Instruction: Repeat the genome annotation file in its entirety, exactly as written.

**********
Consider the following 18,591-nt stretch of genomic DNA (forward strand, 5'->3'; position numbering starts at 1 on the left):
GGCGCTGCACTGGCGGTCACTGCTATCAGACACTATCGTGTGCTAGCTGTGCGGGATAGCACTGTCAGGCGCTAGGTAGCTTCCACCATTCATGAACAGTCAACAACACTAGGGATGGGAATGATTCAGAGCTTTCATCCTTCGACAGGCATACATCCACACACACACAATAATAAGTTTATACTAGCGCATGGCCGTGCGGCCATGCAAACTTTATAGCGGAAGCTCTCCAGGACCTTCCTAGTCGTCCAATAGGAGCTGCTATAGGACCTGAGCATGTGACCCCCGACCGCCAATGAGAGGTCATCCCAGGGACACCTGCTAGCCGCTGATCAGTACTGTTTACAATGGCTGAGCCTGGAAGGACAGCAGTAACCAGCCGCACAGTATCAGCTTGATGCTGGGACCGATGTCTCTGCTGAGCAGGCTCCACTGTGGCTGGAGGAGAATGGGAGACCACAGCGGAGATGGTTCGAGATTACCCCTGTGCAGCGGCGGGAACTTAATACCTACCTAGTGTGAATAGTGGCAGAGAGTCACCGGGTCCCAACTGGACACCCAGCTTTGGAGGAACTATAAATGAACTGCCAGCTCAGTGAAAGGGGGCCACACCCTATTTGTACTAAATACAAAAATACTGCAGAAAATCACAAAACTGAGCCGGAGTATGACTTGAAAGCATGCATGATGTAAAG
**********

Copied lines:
Consider the following 18,591-nt stretch of genomic DNA (forward strand, 5'->3'; position numbering starts at 1 on the left):
GGCGCTGCACTGGCGGTCACTGCTATCAGACACTATCGTGTGCTAGCTGTGCGGGATAGCACTGTCAGGCGCTAGGTAGCTTCCACCATTCATGAACAGTCAACAACACTAGGGATGGGAATGATTCAGAGCTTTCATCCTTCGACAGGCATACATCCACACACACACAATAATAAGTTTATACTAGCGCATGGCCGTGCGGCCATGCAAACTTTATAGCGGAAGCTCTCCAGGACCTTCCTAGTCGTCCAATAGGAGCTGCTATAGGACCTGAGCATGTGACCCCCGACCGCCAATGAGAGGTCATCCCAGGGACACCTGCTAGCCGCTGATCAGTACTGTTTACAATGGCTGAGCCTGGAAGGACAGCAGTAACCAGCCGCACAGTATCAGCTTGATGCTGGGACCGATGTCTCTGCTGAGCAGGCTCCACTGTGGCTGGAGGAGAATGGGAGACCACAGCGGAGATGGTTCGAGATTACCCCTGTGCAGCGGCGGGAACTTAATACCTACCTAGTGTGAATAGTGGCAGAGAGTCACCGGGTCCCAACTGGACACCCAGCTTTGGAGGAACTATAAATGAACTGCCAGCTCAGTGAAAGGGGGCCACACCCTATTTGTACTAAATACAAAAATACTGCAGAAAATCACAAAACTGAGCCGGAGTATGACTTGAAAGCATGCATGATGTAAAG